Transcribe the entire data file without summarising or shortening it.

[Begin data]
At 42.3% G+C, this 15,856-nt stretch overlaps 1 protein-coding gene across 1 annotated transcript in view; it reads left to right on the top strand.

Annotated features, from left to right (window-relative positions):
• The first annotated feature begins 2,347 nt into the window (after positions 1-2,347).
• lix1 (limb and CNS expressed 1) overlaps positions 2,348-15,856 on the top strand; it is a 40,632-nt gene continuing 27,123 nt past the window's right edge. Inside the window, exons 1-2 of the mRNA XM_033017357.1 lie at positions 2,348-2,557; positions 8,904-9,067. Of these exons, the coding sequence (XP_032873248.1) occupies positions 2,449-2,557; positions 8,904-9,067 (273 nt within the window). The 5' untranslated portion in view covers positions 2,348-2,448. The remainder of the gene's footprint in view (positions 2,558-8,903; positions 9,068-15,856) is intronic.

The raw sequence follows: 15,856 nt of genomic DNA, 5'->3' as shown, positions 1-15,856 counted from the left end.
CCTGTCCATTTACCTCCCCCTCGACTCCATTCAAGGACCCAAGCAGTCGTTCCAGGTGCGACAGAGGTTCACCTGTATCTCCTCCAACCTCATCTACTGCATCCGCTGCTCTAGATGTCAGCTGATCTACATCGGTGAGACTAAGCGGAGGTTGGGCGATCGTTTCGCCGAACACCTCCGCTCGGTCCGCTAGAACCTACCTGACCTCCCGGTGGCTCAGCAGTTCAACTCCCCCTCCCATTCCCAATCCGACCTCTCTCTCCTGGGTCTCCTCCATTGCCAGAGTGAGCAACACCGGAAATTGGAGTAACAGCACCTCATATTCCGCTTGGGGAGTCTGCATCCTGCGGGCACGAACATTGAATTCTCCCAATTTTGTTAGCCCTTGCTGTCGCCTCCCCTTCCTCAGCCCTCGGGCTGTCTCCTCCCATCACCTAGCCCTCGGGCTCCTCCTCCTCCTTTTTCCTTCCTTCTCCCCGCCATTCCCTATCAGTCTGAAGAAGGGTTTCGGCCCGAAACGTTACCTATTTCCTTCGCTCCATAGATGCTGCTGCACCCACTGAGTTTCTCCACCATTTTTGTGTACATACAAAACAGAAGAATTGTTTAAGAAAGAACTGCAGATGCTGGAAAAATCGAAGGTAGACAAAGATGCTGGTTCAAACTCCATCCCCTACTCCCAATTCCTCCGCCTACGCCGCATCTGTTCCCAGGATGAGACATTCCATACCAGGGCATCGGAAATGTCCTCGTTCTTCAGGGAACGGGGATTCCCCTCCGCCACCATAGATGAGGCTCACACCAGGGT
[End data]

At 42.3% G+C, this 15,856-nt stretch overlaps 1 protein-coding gene across 1 annotated transcript in view; it reads left to right on the top strand.

Annotated features, from left to right (window-relative positions):
• The first annotated feature begins 2,347 nt into the window (after positions 1-2,347).
• lix1 (limb and CNS expressed 1) overlaps positions 2,348-15,856 on the top strand; it is a 40,632-nt gene continuing 27,123 nt past the window's right edge. Inside the window, exons 1-2 of the mRNA XM_033017357.1 lie at positions 2,348-2,557; positions 8,904-9,067. Of these exons, the coding sequence (XP_032873248.1) occupies positions 2,449-2,557; positions 8,904-9,067 (273 nt within the window). The 5' untranslated portion in view covers positions 2,348-2,448. The remainder of the gene's footprint in view (positions 2,558-8,903; positions 9,068-15,856) is intronic.

The raw sequence follows: 15,856 nt of genomic DNA, 5'->3' as shown, positions 1-15,856 counted from the left end.
CCTGTCCATTTACCTCCCCCTCGACTCCATTCAAGGACCCAAGCAGTCGTTCCAGGTGCGACAGAGGTTCACCTGTATCTCCTCCAACCTCATCTACTGCATCCGCTGCTCTAGATGTCAGCTGATCTACATCGGTGAGACTAAGCGGAGGTTGGGCGATCGTTTCGCCGAACACCTCCGCTCGGTCCGCTAGAACCTACCTGACCTCCCGGTGGCTCAGCAGTTCAACTCCCCCTCCCATTCCCAATCCGACCTCTCTCTCCTGGGTCTCCTCCATTGCCAGAGTGAGCAACACCGGAAATTGGAGTAACAGCACCTCATATTCCGCTTGGGGAGTCTGCATCCTGCGGGCACGAACATTGAATTCTCCCAATTTTGTTAGCCCTTGCTGTCGCCTCCCCTTCCTCAGCCCTCGGGCTGTCTCCTCCCATCACCTAGCCCTCGGGCTCCTCCTCCTCCTTTTTCCTTCCTTCTCCCCGCCATTCCCTATCAGTCTGAAGAAGGGTTTCGGCCCGAAACGTTACCTATTTCCTTCGCTCCATAGATGCTGCTGCACCCACTGAGTTTCTCCACCATTTTTGTGTACATACAAAACAGAAGAATTGTTTAAGAAAGAACTGCAGATGCTGGAAAAATCGAAGGTAGACAAAGATGCTGGTTCAAACTCCATCCCCTACTCCCAATTCCTCCGCCTACGCCGCATCTGTTCCCAGGATGAGACATTCCATACCAGGGCATCGGAAATGTCCTCGTTCTTCAGGGAACGGGGATTCCCCTCCGCCACCATAGATGAGGCTCACACCAGGGT